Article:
By Justine Lopez
NATIONAL HARBOR, Md. — Supporters of President Donald Trump are expressing wide-ranging opinions about Michael Cohen’s hearing on Wednesday before a Congressional committee, but most seem to convene on one point: His opinion should not be trusted.
“Once you burn those bridges and you lose trust within the Republican Party, it can be really hard to gain it back,” Lexi King, 22, said Thursday at the Conservative Political Action Conference (CPAC) at Gaylord Hotel and Convention Center in National Harbor, Md.
This is King’s first year attending CPAC with the Leadership Institute, a Conservative nonprofit organization that provides training in grassroots campaigning. King said that although she appreciated Cohen’s defense of the president on certain matters in his open testimony before the House Oversight and Reform Committee on Wednesday, Republicans should not rely on him to promote their party politics.
“We don’t need to be placing our values in someone who is going to lie under oath,” King said. “I really hope that Trump supporters don’t lose their values and that they remember that this man lied.”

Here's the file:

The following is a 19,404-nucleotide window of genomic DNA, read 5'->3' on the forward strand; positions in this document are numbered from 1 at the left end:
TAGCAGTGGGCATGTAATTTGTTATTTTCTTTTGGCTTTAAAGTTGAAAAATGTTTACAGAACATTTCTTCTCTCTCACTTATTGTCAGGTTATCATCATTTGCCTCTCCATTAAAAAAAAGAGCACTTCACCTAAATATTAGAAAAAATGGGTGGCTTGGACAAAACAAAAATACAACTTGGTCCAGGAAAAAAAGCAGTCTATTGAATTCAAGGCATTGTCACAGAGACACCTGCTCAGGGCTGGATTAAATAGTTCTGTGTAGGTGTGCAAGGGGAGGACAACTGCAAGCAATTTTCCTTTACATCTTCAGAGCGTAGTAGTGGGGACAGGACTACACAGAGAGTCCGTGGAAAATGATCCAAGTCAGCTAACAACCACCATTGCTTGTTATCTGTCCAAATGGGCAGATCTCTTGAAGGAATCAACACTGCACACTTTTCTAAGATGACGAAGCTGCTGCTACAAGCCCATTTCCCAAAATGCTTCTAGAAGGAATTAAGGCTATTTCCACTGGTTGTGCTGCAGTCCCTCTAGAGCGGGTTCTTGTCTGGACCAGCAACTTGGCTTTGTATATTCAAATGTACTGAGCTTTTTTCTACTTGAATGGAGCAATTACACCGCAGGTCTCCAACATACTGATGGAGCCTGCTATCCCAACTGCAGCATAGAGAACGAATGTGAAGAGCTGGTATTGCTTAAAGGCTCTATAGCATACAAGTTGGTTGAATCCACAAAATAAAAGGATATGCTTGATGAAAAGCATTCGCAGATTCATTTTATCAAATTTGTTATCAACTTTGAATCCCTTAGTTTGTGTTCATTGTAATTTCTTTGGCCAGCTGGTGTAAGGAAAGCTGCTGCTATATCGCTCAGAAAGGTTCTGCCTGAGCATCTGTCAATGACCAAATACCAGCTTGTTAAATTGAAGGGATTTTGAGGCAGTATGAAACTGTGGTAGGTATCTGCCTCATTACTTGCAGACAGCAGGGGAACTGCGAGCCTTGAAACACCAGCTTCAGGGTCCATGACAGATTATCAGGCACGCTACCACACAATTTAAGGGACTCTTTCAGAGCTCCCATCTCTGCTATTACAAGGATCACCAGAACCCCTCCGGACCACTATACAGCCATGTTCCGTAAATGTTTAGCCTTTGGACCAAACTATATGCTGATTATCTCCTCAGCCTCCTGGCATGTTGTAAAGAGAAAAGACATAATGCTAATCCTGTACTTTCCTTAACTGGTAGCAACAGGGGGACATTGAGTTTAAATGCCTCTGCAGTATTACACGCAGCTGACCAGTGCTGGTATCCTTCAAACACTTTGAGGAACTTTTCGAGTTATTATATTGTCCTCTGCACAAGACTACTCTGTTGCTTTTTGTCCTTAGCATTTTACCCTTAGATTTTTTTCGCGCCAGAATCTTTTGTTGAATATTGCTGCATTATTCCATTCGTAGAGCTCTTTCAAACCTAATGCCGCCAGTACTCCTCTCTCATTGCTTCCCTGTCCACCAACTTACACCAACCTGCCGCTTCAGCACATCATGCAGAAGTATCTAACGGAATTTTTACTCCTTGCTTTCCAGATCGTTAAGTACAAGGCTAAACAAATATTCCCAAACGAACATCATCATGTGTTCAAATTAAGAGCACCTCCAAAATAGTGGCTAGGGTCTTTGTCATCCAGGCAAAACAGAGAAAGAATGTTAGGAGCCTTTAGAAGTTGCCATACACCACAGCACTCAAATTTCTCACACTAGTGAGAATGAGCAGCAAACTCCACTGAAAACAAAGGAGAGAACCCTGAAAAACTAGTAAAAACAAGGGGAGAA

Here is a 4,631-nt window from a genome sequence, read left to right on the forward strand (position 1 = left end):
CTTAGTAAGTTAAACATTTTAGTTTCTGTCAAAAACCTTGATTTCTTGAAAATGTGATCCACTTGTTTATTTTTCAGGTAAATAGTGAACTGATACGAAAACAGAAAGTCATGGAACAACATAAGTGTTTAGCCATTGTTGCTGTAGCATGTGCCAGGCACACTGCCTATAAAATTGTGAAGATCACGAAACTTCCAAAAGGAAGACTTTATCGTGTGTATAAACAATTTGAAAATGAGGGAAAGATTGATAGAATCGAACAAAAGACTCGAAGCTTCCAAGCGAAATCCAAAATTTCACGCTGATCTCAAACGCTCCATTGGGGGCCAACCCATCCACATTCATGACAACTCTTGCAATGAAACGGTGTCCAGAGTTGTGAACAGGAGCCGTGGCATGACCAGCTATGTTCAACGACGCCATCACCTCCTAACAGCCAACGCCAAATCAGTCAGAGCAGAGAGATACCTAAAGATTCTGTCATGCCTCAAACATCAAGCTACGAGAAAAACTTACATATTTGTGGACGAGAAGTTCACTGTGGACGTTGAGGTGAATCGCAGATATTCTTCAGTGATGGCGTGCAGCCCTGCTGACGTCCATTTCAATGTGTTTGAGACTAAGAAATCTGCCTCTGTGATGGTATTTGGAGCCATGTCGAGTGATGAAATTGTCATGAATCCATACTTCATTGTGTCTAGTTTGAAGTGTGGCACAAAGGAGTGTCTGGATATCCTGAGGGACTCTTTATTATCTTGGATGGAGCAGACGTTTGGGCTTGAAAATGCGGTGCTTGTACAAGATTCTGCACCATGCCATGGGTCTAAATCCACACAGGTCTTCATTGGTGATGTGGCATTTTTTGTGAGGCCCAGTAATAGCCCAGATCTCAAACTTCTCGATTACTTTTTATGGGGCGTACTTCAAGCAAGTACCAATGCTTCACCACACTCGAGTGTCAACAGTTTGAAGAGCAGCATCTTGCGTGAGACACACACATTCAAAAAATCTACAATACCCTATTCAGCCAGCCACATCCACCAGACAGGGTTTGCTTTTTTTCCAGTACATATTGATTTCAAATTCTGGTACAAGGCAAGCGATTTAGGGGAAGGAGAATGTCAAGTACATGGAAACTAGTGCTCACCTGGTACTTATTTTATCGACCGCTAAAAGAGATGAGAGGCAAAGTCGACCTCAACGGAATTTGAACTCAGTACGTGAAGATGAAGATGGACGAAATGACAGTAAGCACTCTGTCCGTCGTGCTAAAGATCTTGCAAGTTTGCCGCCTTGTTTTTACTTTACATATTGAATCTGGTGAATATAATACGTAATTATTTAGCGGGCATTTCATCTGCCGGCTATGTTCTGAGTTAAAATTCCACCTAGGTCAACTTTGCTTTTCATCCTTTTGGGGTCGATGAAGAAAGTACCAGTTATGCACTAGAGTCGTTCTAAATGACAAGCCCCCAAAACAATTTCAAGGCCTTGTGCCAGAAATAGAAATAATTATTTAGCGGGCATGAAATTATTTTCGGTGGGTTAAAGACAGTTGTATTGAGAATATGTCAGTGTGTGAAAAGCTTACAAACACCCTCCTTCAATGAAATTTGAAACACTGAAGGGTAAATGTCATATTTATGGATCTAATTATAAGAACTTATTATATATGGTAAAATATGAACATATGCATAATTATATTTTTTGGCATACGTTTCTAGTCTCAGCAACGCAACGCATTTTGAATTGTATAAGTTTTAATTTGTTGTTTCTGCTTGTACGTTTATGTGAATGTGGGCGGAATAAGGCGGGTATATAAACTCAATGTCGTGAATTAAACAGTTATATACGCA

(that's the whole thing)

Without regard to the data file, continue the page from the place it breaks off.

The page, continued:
Robert Fodor, a 66-year-old Vietnam veteran shared King’s opinion, although he said he could not be bothered to watch the hearing.
“Sometimes people lie and it’s just a habit,” Fodor said at the conference.
Fodor said he thinks that the story will soon be forgotten in the 24-hour news cycle and that people should focus on more important news.
CPAC is an annual event hosted by the American Conservative Union that dates back to 1974. The conference opened on Wednesday. Some keynote speakers include Republican senators David Perdue (R-Ga.) and Lindsey Graham (R-S.C.). Vice President Mike Pence is scheduled to speak Friday morning, followed by an address by President Donald Trump on Saturday, the final day.